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Essential Differences

Women and cardiac disease


Essential Differences

Heart disease is the number one cause of death in women over 40. Women are also less likely to survive heart attacks (acute myocardial infarction) than men, but why?

Think of a heart disease victim and you will probably conjure up the image of a middle-aged man who is overweight and burdened by a heavy workload and high stress level. Though this is the stereotypical view, the facts tell a different story.

Heart disease is the number one cause of death in women over 40. Women are also less likely to survive heart attacks (acute myocardial infarction) than men, but why?

The number one reason is that many women are not aware that the symptoms of a heart attack differ between men and women, and often don’t recognize the symptoms when they occur.

Delayed Treatment

There are not only differences between how men and women experience heart attacks but also between how they respond. Often women delay seeking treatment because they don’t realize that they are having a heart attack.

Some women have even found that their doctors have failed to recognize these atypical symptoms. That’s why it’s important to insist that your doctor administer an ECG or blood enzyme test.

Further, women generally tend to be ten years older than men when they have a heart attack. This means that they are more likely to have other conditions such as diabetes or high blood pressure, which makes rapid treatment even more vital.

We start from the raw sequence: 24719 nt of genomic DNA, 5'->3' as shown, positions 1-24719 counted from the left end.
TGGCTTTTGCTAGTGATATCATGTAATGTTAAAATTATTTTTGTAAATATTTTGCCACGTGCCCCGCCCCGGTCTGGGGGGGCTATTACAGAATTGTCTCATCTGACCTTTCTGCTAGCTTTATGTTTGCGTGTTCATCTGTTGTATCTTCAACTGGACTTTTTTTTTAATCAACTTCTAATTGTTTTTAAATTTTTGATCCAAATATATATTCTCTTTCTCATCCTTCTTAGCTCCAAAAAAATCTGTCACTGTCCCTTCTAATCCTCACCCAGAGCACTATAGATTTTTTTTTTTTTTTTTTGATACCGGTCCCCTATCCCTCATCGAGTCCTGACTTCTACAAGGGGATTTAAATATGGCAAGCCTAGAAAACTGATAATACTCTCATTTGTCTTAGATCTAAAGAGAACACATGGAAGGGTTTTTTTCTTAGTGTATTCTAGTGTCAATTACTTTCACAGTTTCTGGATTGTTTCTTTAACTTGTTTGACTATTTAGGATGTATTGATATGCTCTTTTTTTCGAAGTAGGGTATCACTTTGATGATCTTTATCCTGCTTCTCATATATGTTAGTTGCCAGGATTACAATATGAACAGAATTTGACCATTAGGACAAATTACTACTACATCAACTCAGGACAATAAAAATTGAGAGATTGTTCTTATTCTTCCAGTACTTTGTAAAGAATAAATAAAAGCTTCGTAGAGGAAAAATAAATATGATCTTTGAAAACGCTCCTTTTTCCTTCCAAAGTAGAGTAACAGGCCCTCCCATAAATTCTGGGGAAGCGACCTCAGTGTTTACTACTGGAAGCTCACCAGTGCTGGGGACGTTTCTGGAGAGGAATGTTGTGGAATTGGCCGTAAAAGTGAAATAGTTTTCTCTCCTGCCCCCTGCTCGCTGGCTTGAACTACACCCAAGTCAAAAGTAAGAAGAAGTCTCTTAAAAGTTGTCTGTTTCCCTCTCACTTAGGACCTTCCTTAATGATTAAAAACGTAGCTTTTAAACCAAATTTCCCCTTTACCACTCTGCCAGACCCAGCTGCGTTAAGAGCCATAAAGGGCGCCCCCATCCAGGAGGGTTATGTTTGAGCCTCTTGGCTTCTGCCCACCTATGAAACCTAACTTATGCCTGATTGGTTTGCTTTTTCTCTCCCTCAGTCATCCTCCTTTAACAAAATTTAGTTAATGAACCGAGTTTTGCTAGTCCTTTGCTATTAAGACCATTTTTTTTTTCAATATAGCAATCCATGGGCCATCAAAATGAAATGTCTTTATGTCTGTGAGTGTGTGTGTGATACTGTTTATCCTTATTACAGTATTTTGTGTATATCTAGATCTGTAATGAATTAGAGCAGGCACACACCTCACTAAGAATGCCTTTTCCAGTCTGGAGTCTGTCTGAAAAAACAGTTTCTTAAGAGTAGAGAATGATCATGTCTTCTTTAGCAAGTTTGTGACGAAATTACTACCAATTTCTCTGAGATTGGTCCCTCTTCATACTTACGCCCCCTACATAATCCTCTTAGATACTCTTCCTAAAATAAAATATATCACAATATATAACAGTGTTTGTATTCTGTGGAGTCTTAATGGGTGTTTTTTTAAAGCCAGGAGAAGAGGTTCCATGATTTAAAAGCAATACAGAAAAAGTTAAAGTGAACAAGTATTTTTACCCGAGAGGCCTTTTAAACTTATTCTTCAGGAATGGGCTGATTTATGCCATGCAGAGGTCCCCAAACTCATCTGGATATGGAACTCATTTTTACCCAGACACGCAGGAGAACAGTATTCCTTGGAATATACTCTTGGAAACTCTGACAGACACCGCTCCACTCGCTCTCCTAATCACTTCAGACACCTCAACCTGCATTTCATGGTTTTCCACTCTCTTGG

Post Heart Attack Anxiety

Anxiety is the most usual psychological response to a heart attack, but once again the sexes do not suffer equally. Studies show that women are far more likely to suffer higher anxiety levels after a heart attack than men.

The effect of anxiety on a patient’s survival after a heart attack is of vital importance; patients with a higher level of anxiety have been shown to have higher levels of complications in the hospital, such as second heart attacks, blood vessel blockages, and irregular heartbeat.


Several measures can be taken to reduce your risk of heart attack.

  • Follow a diet low in saturated fat (7 percent daily amount); low in trans fat (partially hydrogenated fats such as margarine or shortening); and high in fibre, whole grains, legumes, fruits, vegetables, fish, and folate-rich foods.
  • Exercise for 30 to 40 minutes three to five times per week.
  • Quit smoking.

Of course, education is always the best prevention of all.

Symptoms of Heart Attack in Women

Though we most commonly associate a heart attack with chest pain, women’s symptoms are not as predictable as men’s. In fact, one in four heart attacks produces no symptoms at all.

The absence of pain, however, does not mean the absence of damage. If chest pain is present for women, it is usually in the centre of the chest and is accompanied by pain in the back, neck, or jaw.

Women may also experience flu-like symptoms, specifically nausea, clamminess, or cold sweats.

Unexplained fatigue, anxiety, sleep disturbances, weakness in the arms, and loss of appetite are also symptoms, but they are less commonly known. Women may experience these symptoms on a daily basis up to a month before the actual heart attack.



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Isabela Vera

Isabela Vera